Published online by Cambridge University Press: 05 June 2012
The past thirty years have witnessed an explosion in the development of new biomedical and genomics technologies and other health innovations, advances in medical imaging, an evolution in information technologies and connectivity, as well as significant progress towards technological convergence between the North and some areas of the Global South. Countries such as Brazil, China and India have developed innovation capabilities in many areas including medicine. These developments bring considerable hope for long-term improvements in human well-being. However, this progress has not been realized to any great extent in many developing countries, and access to quality health care and related products and services is still lacking.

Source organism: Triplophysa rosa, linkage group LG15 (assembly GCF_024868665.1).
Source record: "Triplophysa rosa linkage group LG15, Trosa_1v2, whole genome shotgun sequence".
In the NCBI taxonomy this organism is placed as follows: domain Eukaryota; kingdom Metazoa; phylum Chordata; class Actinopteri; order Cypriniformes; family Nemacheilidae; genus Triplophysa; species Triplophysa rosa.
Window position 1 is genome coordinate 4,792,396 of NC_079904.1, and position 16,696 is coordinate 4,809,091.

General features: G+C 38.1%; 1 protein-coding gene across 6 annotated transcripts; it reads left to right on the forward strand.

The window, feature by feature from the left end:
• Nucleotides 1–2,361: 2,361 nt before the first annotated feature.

In poverty dynamics, limited access to health care and relevant technological progress stems from a combination of factors. These include the lack of public financing for health care infrastructure, along with the lack of economic incentives for the private sector to invest in such infrastructure and to provide medicines (particularly for diseases that are not endemic in higher-income countries), inadequate or inappropriate regulatory frameworks, and lack of awareness of legal options relating to intellectual property (IP). These factors are coupled in many developing countries with insufficient scientific, technological and industrial capabilities, including the inability to fully exploit technologies towards meeting users’ needs. Many studies reveal, moreover, the strong relationship between poverty and disease burden (McCarthy, Wolf & Wu 2000; Marmot 2005, pp. 1099–1104; Mathers & Loncar 2006; Roffe, Tansey & Vivas-Eugui 2006).